Every since the COVID-19 pandemic hit the United States, thousands have been without a job in Oklahoma and millions across the country.
Maria Trapp, a doctor with OU Medicine, said losing your job can take a major toll on your mental health. It can cause anxiety, depression, insomnia, agitation, negativity, isolation, and withdrawal.
Trapp said a job gives a person a feeling of belonging and a sense of identity,
“Even if you don't care for your job, you have a sense of purpose, a sense of providing,” Trapp said.
The loss of a job can feel like a major blow to your self-esteem, and the lack of control can make it that much worse.
"Some people can go ravenously hungry to fill this void or I don't want anything, I’m not hungry,” Trapp said.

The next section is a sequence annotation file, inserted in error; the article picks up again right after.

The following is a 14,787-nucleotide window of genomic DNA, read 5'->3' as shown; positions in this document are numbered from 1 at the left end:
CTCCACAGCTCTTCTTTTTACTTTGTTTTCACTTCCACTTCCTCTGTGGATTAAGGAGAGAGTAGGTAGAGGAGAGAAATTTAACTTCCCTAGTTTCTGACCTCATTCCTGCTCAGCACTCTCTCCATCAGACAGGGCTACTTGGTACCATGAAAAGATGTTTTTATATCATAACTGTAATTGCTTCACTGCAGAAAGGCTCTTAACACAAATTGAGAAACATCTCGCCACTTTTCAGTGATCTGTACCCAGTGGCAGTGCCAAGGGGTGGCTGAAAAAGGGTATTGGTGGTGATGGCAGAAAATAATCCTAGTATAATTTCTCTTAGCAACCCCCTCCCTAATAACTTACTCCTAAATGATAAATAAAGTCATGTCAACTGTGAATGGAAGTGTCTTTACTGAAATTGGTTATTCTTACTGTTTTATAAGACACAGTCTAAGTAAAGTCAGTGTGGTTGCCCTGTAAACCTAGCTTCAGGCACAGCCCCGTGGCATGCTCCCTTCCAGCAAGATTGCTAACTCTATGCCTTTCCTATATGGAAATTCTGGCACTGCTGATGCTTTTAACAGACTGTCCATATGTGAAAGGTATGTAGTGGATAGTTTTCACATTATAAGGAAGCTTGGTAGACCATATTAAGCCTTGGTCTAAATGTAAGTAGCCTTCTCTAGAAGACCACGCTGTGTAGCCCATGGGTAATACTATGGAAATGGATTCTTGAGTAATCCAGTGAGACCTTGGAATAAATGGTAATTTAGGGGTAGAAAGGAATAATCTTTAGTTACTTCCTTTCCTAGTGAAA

The grief symptoms can vary everyday.
"Maybe today they have a headache and maybe tomorrow they're able to be a little better,” Trapp said.
But what can you do to get to the other side of the loss?
Trapp said it's acknowledging how difficult a time this is.
"This is hard. It's very, very hard," she said.
Trapp said the worst thing you can do is ruminate over the loss. It’s best to get out of that negative loop and focus on what you can control.
"Looking into a different job, staying connected with our people that care about us and support us, trying to maintain our mental health, trying to maintain our physical health,” Trapp said.
Trapp recommends if you've lost your job, it's best to try to find a therapist, if you can.
And, while it also sounds counter-productive, it's best to also get out there and have some fun, go out and get a hobby.